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Water quality impacts of crash grazing a hill country wetland

This research project allowed two crash grazing events to examine the effect on phosphorus, nitrogen and sediment loss from the seepage wetland.

Why is it important?

Wetlands often form in the bottoms of valleys, creating a green oasis for stock during dry periods. However treading damage and urine and dung deposits can increase the risk of sediment and nutrient loss.

If these areas are fenced from stock, crash grazing (high stocking rates over a short period of time) is a technique for limiting stock access to short, set periods to control weeds. However investigation of its impact on nutrient and sediment loss is limited.

How was it conducted?

To study the impact of crash grazing on phosphorus, nitrogen and sediment loss from a seepage wetland, two crash grazing events were conducted with sheep for a period of four hours each – in February and June 2014.

Preliminary results

Crash grazing had no discernible effect on nitrate, ammonium or dissolved reactive phosphorus concentrations, with concentrations mostly below the limit of detection. However there was a noticeable difference in sustained sediment levels and total nitrogen concentrations leaving the wetland after a crash grazing event.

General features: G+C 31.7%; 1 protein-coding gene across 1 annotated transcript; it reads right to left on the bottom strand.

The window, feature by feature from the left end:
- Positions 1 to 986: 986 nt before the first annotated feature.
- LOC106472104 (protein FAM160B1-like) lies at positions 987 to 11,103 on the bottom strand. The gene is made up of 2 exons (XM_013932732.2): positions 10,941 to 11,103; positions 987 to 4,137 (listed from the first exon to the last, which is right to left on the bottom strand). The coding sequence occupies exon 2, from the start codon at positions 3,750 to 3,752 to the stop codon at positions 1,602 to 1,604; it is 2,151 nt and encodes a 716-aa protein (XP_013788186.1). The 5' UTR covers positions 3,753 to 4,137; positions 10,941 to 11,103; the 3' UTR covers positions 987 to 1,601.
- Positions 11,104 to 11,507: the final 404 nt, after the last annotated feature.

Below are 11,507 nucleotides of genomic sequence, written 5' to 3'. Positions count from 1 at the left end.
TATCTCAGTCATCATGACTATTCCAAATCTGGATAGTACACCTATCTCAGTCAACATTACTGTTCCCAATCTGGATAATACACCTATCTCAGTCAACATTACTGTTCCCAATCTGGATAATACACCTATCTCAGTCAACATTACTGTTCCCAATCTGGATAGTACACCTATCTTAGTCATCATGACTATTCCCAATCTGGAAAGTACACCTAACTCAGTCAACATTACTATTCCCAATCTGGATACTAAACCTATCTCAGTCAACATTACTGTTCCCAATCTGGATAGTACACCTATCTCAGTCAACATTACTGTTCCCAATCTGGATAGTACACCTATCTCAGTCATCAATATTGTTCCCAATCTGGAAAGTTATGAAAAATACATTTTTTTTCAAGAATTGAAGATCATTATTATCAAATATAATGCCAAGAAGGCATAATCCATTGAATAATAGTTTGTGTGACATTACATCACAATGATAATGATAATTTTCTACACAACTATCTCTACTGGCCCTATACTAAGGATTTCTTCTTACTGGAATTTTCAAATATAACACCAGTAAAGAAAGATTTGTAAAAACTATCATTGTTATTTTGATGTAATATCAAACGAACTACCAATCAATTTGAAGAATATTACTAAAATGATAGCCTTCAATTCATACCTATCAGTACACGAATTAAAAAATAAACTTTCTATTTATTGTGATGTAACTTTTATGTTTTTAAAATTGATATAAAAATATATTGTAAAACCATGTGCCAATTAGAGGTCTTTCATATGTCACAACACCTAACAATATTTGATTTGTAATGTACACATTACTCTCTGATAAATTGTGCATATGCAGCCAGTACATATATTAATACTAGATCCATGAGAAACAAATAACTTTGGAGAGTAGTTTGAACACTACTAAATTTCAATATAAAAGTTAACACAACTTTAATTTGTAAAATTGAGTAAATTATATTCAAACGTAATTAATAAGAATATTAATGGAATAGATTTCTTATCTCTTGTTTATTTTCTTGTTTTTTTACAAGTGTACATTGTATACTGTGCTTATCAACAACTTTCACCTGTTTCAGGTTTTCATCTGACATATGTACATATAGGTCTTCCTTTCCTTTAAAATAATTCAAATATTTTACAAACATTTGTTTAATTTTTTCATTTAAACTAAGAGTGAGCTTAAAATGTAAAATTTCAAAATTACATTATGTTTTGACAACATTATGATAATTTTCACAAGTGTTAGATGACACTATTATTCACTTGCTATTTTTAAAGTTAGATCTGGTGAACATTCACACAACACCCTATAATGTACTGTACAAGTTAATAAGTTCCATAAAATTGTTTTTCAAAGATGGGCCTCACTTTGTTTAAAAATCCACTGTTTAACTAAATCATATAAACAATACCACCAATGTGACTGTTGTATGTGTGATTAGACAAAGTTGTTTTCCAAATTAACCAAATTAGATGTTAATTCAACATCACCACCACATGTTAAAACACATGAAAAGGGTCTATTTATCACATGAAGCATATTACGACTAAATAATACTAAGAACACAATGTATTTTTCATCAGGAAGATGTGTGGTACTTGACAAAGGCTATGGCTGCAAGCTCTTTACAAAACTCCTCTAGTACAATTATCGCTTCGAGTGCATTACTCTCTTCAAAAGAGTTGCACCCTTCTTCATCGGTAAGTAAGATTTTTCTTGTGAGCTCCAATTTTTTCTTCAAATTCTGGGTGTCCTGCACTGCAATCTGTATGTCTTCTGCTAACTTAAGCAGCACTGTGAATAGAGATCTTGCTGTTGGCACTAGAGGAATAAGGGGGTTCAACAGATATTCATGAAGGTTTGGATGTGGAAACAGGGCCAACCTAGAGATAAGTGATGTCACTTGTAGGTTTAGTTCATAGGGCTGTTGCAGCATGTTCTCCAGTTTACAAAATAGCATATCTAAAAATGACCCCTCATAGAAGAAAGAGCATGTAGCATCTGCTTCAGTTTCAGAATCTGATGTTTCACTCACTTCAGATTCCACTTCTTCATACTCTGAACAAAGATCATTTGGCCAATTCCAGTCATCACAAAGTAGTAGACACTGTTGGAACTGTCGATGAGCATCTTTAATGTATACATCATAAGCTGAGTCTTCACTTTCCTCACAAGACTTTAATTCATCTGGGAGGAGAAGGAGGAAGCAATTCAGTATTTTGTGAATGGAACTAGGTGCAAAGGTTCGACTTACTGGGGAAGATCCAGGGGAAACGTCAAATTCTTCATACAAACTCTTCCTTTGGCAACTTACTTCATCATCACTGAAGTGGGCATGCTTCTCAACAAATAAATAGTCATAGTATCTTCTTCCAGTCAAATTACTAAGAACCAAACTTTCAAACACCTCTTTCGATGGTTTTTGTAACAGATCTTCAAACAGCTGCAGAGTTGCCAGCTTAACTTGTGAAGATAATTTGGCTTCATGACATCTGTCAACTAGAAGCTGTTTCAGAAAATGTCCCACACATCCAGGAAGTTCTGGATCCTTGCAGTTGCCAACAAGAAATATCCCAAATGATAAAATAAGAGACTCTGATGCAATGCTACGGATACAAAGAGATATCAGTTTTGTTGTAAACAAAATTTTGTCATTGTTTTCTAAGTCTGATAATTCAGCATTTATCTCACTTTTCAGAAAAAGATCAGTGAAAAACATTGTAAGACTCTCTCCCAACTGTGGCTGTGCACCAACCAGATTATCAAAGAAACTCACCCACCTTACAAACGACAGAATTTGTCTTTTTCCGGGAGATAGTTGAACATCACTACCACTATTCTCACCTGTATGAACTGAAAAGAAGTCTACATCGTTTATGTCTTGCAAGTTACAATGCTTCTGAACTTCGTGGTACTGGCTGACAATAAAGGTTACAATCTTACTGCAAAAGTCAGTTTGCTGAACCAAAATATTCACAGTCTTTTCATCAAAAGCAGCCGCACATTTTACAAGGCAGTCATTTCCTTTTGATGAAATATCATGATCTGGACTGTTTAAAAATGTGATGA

There was also a distinct difference between the longevity of sediment in summer and winter. Total nitrogen and phosphorus concentrations in winter become negligible quite quickly post the event, however in summer they remain elevated for at least two hours after a crash grazing event.

Key contact

  • Dr Lucy Burkitt

    Dr Lucy Burkitt

    Senior Research Officer - School of Agriculture and Environment

The team

PhD student

Cameron Black